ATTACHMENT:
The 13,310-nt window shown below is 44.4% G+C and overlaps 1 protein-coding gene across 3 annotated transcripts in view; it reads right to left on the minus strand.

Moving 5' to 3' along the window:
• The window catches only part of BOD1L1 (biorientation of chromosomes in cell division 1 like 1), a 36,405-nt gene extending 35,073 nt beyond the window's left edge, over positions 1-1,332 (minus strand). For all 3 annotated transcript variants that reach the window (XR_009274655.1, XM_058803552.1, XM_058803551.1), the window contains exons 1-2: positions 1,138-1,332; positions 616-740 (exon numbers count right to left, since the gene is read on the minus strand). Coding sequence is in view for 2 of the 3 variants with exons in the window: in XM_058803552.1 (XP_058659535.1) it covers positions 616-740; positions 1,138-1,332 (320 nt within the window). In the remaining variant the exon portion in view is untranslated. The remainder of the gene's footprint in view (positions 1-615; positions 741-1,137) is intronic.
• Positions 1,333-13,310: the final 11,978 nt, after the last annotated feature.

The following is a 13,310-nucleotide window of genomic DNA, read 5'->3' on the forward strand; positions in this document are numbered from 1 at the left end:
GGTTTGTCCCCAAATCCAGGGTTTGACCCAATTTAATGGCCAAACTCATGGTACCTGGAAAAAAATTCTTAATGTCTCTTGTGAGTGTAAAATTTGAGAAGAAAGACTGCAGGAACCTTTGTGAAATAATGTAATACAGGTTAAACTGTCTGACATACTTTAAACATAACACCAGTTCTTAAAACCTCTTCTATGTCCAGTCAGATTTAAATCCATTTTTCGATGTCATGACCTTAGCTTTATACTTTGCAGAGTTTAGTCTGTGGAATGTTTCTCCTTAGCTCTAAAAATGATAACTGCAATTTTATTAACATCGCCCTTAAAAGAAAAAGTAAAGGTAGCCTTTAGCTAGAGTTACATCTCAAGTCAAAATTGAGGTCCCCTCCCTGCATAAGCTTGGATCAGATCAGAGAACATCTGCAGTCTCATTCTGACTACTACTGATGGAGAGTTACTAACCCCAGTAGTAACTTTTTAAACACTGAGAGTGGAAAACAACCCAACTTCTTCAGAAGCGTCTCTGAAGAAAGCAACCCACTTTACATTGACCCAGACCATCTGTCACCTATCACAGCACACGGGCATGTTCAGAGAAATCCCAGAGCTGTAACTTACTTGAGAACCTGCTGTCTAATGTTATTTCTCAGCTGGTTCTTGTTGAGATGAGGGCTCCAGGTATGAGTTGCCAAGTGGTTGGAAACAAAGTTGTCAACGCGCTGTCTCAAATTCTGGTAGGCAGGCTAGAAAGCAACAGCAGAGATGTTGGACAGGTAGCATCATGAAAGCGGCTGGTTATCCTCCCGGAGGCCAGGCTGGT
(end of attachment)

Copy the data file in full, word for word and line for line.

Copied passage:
The 13,310-nt window shown below is 44.4% G+C and overlaps 1 protein-coding gene across 3 annotated transcripts in view; it reads right to left on the minus strand.

Moving 5' to 3' along the window:
• The window catches only part of BOD1L1 (biorientation of chromosomes in cell division 1 like 1), a 36,405-nt gene extending 35,073 nt beyond the window's left edge, over positions 1-1,332 (minus strand). For all 3 annotated transcript variants that reach the window (XR_009274655.1, XM_058803552.1, XM_058803551.1), the window contains exons 1-2: positions 1,138-1,332; positions 616-740 (exon numbers count right to left, since the gene is read on the minus strand). Coding sequence is in view for 2 of the 3 variants with exons in the window: in XM_058803552.1 (XP_058659535.1) it covers positions 616-740; positions 1,138-1,332 (320 nt within the window). In the remaining variant the exon portion in view is untranslated. The remainder of the gene's footprint in view (positions 1-615; positions 741-1,137) is intronic.
• Positions 1,333-13,310: the final 11,978 nt, after the last annotated feature.

The following is a 13,310-nucleotide window of genomic DNA, read 5'->3' on the forward strand; positions in this document are numbered from 1 at the left end:
GGTTTGTCCCCAAATCCAGGGTTTGACCCAATTTAATGGCCAAACTCATGGTACCTGGAAAAAAATTCTTAATGTCTCTTGTGAGTGTAAAATTTGAGAAGAAAGACTGCAGGAACCTTTGTGAAATAATGTAATACAGGTTAAACTGTCTGACATACTTTAAACATAACACCAGTTCTTAAAACCTCTTCTATGTCCAGTCAGATTTAAATCCATTTTTCGATGTCATGACCTTAGCTTTATACTTTGCAGAGTTTAGTCTGTGGAATGTTTCTCCTTAGCTCTAAAAATGATAACTGCAATTTTATTAACATCGCCCTTAAAAGAAAAAGTAAAGGTAGCCTTTAGCTAGAGTTACATCTCAAGTCAAAATTGAGGTCCCCTCCCTGCATAAGCTTGGATCAGATCAGAGAACATCTGCAGTCTCATTCTGACTACTACTGATGGAGAGTTACTAACCCCAGTAGTAACTTTTTAAACACTGAGAGTGGAAAACAACCCAACTTCTTCAGAAGCGTCTCTGAAGAAAGCAACCCACTTTACATTGACCCAGACCATCTGTCACCTATCACAGCACACGGGCATGTTCAGAGAAATCCCAGAGCTGTAACTTACTTGAGAACCTGCTGTCTAATGTTATTTCTCAGCTGGTTCTTGTTGAGATGAGGGCTCCAGGTATGAGTTGCCAAGTGGTTGGAAACAAAGTTGTCAACGCGCTGTCTCAAATTCTGGTAGGCAGGCTAGAAAGCAACAGCAGAGATGTTGGACAGGTAGCATCATGAAAGCGGCTGGTTATCCTCCCGGAGGCCAGGCTGGT